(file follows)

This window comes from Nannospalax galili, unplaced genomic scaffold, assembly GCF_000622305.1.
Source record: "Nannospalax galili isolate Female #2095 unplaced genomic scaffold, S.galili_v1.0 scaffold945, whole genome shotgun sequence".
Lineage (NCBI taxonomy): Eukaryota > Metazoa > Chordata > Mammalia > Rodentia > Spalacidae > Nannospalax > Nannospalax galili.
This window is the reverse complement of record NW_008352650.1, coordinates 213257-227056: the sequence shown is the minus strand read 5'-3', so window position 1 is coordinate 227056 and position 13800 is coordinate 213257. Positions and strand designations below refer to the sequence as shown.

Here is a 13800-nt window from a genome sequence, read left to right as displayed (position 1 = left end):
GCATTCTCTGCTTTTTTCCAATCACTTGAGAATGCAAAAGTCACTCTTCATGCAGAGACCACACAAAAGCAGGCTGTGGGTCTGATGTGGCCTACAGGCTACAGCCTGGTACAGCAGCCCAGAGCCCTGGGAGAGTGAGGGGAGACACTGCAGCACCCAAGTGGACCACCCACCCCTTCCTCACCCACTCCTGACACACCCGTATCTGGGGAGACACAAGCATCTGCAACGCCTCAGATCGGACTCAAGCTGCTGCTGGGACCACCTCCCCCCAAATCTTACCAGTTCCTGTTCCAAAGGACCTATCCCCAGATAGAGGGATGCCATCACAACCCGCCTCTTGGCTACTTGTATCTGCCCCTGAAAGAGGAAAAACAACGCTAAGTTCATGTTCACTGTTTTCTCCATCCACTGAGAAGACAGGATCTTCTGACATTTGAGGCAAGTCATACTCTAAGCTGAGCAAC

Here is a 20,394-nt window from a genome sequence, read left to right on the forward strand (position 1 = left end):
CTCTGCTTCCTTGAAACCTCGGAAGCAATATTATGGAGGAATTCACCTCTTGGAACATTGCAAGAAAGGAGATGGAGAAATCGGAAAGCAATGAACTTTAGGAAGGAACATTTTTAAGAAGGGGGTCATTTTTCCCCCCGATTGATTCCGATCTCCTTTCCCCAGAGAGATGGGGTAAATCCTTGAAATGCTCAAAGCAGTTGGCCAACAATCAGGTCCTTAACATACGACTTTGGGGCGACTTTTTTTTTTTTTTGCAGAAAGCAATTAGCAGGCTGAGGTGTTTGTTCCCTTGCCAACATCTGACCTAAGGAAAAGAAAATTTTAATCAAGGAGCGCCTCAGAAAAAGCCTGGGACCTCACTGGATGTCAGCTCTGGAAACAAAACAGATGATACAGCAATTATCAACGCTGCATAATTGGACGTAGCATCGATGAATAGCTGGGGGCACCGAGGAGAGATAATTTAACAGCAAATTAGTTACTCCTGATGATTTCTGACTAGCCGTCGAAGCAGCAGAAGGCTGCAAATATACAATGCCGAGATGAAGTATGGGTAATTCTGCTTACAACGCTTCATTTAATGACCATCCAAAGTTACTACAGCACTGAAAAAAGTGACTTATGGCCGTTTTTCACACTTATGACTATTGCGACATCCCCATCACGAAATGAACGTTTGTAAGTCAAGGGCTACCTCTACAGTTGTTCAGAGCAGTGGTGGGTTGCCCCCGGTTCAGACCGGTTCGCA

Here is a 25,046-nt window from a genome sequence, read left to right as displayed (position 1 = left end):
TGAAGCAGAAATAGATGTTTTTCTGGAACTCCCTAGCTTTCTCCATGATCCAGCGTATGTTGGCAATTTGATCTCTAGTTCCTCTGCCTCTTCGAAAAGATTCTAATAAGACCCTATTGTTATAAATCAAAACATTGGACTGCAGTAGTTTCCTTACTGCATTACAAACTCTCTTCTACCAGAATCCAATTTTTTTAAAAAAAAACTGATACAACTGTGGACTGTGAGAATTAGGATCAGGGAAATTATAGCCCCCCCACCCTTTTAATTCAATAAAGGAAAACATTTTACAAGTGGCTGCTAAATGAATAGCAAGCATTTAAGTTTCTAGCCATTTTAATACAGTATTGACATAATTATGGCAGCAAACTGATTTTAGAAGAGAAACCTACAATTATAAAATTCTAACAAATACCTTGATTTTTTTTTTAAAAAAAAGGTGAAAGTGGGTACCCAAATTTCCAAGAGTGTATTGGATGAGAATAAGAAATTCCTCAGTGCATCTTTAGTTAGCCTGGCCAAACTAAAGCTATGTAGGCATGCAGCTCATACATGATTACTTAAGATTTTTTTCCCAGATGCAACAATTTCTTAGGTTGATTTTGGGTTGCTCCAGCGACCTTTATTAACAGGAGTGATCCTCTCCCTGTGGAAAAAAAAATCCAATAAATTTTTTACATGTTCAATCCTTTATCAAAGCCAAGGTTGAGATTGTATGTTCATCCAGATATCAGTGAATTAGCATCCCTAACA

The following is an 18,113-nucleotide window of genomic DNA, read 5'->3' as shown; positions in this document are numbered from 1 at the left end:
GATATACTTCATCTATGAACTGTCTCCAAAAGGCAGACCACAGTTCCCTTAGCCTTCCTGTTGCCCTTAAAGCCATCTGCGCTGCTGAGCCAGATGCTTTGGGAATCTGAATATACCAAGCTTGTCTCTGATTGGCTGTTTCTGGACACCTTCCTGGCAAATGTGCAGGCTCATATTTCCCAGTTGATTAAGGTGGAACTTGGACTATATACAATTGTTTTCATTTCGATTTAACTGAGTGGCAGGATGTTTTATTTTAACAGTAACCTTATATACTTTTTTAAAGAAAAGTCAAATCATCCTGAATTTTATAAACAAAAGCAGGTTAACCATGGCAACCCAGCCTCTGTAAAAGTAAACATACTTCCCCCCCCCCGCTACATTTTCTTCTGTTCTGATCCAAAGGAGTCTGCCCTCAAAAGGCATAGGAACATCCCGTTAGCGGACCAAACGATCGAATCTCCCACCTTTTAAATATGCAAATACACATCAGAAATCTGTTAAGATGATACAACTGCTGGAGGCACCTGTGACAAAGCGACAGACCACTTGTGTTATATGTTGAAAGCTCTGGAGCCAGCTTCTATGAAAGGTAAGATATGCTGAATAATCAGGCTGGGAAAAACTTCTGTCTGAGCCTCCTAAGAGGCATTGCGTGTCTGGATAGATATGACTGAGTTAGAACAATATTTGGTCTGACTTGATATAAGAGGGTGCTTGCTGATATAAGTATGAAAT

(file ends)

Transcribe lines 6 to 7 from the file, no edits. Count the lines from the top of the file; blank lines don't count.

GCATTCTCTGCTTTTTTCCAATCACTTGAGAATGCAAAAGTCACTCTTCATGCAGAGACCACACAAAAGCAGGCTGTGGGTCTGATGTGGCCTACAGGCTACAGCCTGGTACAGCAGCCCAGAGCCCTGGGAGAGTGAGGGGAGACACTGCAGCACCCAAGTGGACCACCCACCCCTTCCTCACCCACTCCTGACACACCCGTATCTGGGGAGACACAAGCATCTGCAACGCCTCAGATCGGACTCAAGCTGCTGCTGGGACCACCTCCCCCCAAATCTTACCAGTTCCTGTTCCAAAGGACCTATCCCCAGATAGAGGGATGCCATCACAACCCGCCTCTTGGCTACTTGTATCTGCCCCTGAAAGAGGAAAAACAACGCTAAGTTCATGTTCACTGTTTTCTCCATCCACTGAGAAGACAGGATCTTCTGACATTTGAGGCAAGTCATACTCTAAGCTGAGCAAC

Here is a 20,394-nt window from a genome sequence, read left to right on the forward strand (position 1 = left end):